Tip #5: Start a spreadsheet.

Your goal is to have so many ideas of people you want to contact that you’ll need a spreadsheet to keep track of them all.

            At Monarch, the undeniable king of book marketing and spreadsheets is 14-year-old Adrian So. His chapter book, The Groundworld Heroes, debuts in August, 2024. He has spent months working on his marketing spreadsheet. His pages include:

          ARC’s – date requested and reviewed

          Physical copies promised

          Bloggers and book influencers (including Bookstagrammers, BookTokers)

          Library contacts

          Book subscription boxes


          Corporate booksellers, retailers, zoos

          Indie bookstores

          Trade reviews, competitions, awards

          Media outlets

          ARC sharing groups on X

          Cover reveal participants

Each of these pages includes websites, contact information, and Adrian’s notes to himself.

       Since my book is a historical YA which hopefully both adults and teens will enjoy, my spreadsheet also includes pages for:

          Schools—private and public

          Area universities that might be interested in a history or kidlit program

          Fairs and events

          Homeschooling groups, local and regional events


          Community organizations and venues

          STEM organizations

          Book clubs (adult, kid, mother/daughter)

          Senior centers and retirement facilities





Tip 6: Follow up on each name, organization, or media outlet on your spreadsheet.

Yes. This is time-consuming. And yes, it will pay off. Adrian received amazing endorsements from authors in his genre which will make excellent cover blurbs. As a result of my connections, I’m planning events at a local Charlotte history museum, two historical societies, several libraries, and a women’s club. And I’ve only just begun.




Writing your book was a huge endeavor. You want to do as much as possible to get it into the hands of readers. The days of having a publicist who will spend time and money on getting your book noticed are rapidly diminishing. If you sign a contract with a house that has a publicist she will still expect you to make local and regional contacts. If you signed with a small trade publisher or are self-publishing, even more work falls in your lap.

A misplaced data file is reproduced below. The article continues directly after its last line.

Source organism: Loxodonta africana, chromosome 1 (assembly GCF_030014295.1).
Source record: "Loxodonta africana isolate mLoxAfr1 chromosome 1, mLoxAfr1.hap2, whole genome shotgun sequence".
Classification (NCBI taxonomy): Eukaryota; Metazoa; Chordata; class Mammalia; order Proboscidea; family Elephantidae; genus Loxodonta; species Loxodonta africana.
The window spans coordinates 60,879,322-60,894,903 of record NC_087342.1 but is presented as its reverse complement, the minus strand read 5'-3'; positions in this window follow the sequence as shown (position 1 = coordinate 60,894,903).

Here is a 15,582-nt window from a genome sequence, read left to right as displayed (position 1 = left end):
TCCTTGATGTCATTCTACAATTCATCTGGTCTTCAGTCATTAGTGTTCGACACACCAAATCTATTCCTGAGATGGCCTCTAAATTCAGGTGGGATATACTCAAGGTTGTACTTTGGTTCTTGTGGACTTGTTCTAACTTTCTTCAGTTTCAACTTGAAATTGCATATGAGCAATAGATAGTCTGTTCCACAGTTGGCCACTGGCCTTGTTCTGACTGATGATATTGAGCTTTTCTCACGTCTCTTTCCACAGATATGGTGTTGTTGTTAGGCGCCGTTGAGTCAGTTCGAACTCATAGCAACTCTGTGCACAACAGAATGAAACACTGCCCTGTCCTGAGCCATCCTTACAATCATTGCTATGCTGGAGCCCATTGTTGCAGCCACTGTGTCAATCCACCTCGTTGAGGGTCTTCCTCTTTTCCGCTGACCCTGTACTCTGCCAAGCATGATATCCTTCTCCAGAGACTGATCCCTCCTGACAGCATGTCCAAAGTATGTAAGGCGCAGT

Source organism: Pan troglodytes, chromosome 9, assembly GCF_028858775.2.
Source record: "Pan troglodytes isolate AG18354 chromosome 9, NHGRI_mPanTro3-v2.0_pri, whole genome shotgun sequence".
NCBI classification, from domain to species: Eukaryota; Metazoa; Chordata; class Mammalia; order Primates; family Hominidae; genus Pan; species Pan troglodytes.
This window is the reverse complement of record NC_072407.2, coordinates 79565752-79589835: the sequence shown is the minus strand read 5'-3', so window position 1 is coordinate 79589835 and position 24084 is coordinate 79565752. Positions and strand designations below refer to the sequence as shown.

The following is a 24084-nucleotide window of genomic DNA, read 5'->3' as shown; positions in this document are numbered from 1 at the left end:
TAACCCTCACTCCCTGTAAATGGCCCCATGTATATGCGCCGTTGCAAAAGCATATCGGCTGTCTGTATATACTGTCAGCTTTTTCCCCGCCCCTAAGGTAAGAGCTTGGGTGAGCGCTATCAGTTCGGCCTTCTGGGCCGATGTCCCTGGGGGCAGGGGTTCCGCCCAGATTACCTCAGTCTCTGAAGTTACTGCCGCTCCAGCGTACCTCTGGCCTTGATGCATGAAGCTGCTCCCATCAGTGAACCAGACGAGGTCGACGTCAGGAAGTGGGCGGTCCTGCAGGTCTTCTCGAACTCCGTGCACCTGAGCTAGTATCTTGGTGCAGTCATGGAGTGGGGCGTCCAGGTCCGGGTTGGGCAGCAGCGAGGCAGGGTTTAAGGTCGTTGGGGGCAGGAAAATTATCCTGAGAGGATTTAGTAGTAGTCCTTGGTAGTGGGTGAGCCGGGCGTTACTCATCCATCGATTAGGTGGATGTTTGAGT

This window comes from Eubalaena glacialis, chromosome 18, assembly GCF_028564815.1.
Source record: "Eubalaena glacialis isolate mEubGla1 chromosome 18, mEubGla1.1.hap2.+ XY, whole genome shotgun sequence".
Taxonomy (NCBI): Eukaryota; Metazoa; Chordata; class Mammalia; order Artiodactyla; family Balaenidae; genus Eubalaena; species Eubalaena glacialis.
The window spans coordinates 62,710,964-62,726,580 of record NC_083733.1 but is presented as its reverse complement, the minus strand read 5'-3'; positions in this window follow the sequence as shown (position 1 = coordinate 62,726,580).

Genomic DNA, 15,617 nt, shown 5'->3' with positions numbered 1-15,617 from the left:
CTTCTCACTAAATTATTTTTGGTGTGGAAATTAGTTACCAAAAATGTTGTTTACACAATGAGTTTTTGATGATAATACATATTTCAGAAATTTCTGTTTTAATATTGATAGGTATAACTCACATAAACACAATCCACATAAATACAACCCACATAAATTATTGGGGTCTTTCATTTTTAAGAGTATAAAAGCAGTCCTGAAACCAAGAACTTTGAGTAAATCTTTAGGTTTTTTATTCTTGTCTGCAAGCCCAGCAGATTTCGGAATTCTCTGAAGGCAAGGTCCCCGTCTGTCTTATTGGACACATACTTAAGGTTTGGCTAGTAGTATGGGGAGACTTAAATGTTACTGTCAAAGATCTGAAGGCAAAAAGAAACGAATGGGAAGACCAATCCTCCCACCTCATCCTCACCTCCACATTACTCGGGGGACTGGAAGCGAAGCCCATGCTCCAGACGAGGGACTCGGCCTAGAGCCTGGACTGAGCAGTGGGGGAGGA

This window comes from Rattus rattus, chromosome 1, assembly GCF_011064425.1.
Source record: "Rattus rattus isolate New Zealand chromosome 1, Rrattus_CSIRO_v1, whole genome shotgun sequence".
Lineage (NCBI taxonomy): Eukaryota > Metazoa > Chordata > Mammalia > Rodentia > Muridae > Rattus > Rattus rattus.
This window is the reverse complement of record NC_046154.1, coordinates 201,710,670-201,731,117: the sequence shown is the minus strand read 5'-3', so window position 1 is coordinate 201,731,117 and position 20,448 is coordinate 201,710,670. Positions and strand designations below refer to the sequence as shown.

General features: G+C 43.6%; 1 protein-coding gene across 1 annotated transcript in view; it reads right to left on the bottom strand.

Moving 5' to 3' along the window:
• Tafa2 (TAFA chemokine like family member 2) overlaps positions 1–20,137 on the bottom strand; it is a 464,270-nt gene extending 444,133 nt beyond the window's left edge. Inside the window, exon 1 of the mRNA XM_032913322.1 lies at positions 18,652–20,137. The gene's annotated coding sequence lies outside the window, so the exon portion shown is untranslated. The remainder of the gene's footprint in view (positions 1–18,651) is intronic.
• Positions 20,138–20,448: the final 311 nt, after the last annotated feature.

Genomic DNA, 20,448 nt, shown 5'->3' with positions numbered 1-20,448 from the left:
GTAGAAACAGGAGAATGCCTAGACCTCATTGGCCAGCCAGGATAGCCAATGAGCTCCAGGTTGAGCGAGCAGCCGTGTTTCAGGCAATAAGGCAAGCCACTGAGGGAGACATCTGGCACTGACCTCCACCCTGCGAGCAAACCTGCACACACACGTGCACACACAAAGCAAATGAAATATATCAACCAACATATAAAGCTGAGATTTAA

Now, if you’ll excuse me, I have some leads to follow up on.

And you have some work to do.


Carol Baldwin is a full-time writer, part-time publicist for Monarch, part-time gardener, and part-time golfer. She enjoys teaching writing to teens and adults; reading, and promoting clean reads. In her spare time, she dreams of her next book, Out of the Flame. She’d be happy to hear about your marketing efforts. Please connect with her here.


Karen Jones Gowen said...

These are all great tips, especially the spreadsheet which keeps it all organized.

Alex J. Cavanaugh said...

Good tips. I have my book covers on items we've used as giveaways such as mugs and mousepads.

L. Diane Wolfe said...

Thank you for sharing with us today, Carol!

Carol Baldwin said...

Thanks, Diane, for having me. Glad the spreadsheet was helpful, Karen. And Alex - mousepads and mugs are great ideas!

Natalie Aguirre said...

Thanks for the great tips. I like the T-shirt idea, which I hadn't thought of. And I'll have to ask Adrian a lot about his spreadsheet when I interview him in October.

Carol Baldwin said...

You're welcome, Natalie! Yes--ask Adrian how he got all these categories! I want to know too!

Elizabeth Seckman said...

Those are really great ideas! Thank you for all of the information.

Hilary Melton-Butcher said...

Hi Diane - what a great guest to have on the blog - Carol has certainly given some brilliant ideas here ... so succinct too. Cheers to you both - Hilary

Carol Baldwin said...

Thanks Hilary and Elizabeth. I'm glad the ideas were helpful! Passing along what I've learned.